And the content key is a major win

Sonos Ace content key up close

(Image credit: What Hi-Fi?)

Another area where the Ace have the edge in my eyes is the on-headphone controls. The Sony’s right surface is touch sensitive – you swipe up and down to change volume, forward and back to skip track and tap the middle to play and pause.

On the Ace, all this is distilled into the single content key, a shiny chrome button on the edge of the right earcup which you can slide and press. It’s more precise than the Sony’s touchpad which is vague in comparison.

I also like the way the jumps in volume level are nicely judged when you slide it up (or down) and hold it there – it’s a very gradual shift with no sudden big jumps. My only slight criticism is I don’t think it looks or feels particularly premium given it’s your key point of contact with the headphones.

Sonos also nails multipoint Bluetooth just as well as Sony. I’m impressed with not just how quickly the Ace power up and pair to my two devices (an iPhone 14 Plus and MacBook Pro) but how quickly the headphones switch over when moving from listening to music on my iPhone to watching a YouTube video on my laptop. It’s a feature I find myself using more and more during the work day and when it isn’t quick and seamless, it can be quite jarring. Great job, Sonos.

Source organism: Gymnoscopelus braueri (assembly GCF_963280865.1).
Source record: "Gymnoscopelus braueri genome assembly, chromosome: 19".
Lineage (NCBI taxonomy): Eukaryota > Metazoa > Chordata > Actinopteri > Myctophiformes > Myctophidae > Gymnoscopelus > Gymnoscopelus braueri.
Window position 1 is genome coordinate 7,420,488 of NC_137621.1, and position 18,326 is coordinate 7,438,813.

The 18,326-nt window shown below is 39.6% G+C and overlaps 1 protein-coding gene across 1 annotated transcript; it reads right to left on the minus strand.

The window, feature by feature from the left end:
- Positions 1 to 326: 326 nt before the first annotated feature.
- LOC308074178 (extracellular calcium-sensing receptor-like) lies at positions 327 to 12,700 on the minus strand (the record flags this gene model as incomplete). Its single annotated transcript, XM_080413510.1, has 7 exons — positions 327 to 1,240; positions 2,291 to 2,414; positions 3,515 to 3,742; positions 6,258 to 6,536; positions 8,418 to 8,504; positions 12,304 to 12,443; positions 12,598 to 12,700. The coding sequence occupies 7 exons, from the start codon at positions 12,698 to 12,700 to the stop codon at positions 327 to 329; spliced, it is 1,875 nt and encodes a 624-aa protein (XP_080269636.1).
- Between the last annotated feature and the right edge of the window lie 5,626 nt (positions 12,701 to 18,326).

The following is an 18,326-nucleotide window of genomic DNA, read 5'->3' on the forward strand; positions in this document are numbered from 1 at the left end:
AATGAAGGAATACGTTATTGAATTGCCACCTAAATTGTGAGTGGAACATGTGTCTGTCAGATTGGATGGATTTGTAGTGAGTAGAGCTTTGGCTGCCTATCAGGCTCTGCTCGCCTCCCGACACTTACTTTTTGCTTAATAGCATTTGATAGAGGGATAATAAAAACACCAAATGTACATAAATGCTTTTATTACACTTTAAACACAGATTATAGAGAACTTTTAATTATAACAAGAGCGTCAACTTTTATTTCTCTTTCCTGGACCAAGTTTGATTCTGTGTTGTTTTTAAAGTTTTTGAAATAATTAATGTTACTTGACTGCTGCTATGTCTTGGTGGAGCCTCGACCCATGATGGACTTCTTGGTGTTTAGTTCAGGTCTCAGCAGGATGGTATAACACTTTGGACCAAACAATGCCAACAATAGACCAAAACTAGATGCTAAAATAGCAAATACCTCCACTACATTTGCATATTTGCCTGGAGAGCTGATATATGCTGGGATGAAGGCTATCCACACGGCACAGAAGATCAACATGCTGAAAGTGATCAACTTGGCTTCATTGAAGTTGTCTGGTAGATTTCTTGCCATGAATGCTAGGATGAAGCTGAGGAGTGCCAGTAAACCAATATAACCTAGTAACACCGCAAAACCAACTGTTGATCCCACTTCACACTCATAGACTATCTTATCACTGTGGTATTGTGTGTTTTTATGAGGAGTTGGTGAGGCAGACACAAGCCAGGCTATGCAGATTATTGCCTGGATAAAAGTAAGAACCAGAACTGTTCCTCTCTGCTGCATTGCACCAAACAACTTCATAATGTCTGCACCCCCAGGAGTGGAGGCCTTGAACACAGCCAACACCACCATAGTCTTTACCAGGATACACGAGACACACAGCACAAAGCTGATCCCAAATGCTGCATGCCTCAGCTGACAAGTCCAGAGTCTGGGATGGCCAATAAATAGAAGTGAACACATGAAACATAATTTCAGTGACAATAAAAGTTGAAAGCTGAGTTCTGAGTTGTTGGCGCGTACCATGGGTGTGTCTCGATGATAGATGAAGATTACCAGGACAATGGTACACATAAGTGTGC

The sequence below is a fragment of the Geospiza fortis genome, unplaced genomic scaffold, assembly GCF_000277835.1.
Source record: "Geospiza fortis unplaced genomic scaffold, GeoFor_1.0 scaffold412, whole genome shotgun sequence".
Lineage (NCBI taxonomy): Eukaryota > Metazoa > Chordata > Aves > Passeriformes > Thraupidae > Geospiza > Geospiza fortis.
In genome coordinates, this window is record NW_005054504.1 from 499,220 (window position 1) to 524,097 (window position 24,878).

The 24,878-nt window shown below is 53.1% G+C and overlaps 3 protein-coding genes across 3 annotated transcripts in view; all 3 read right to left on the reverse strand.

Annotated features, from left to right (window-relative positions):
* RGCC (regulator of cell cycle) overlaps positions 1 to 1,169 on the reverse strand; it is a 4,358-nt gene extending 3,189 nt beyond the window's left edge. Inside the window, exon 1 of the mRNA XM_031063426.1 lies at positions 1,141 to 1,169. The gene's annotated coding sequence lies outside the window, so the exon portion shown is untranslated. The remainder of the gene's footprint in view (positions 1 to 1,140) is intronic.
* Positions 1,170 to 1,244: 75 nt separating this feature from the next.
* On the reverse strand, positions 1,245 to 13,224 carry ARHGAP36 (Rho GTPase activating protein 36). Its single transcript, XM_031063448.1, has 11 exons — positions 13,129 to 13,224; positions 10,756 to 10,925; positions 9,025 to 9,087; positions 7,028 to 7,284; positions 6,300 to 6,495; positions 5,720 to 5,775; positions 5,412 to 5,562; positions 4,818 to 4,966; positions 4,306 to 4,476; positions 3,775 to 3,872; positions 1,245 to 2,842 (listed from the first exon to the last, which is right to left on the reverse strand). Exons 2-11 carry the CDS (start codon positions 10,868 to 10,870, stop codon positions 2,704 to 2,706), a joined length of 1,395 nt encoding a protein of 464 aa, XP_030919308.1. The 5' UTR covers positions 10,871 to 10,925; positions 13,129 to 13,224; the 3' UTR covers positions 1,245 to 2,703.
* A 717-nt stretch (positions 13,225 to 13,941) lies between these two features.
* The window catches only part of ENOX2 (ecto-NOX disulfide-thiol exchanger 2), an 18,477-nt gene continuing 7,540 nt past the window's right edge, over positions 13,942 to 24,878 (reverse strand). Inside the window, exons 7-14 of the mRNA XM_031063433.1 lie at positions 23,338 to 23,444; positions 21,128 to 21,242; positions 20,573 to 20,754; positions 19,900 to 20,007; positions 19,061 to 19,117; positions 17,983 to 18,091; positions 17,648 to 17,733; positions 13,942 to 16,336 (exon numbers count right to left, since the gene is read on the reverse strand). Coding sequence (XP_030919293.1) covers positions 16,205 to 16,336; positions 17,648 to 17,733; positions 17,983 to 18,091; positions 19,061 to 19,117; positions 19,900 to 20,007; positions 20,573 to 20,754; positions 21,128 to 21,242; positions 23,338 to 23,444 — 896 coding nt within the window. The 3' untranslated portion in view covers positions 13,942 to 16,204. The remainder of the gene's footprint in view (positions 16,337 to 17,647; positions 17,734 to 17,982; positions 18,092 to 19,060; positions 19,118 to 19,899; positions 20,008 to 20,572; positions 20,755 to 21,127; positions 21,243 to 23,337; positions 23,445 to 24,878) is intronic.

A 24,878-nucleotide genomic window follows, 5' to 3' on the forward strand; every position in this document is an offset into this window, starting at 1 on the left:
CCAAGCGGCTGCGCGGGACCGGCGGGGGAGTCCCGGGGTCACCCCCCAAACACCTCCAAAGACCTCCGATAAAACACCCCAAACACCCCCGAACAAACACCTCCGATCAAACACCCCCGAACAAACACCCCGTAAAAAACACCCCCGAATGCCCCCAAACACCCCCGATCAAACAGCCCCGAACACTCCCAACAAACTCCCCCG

The Sonos-centric features are neat but incomplete

Sonos Arc

(Image credit: Future)

I have spent some time using the Sonos with the Arc soundbar down in our test rooms,  to get a feel for the TV Swap feature and to listen to a couple of movie soundtracks in spatial audio via Dolby Atmos. And there is something neat about how straightforward and seamless it is switching from the soundbar to the headphones.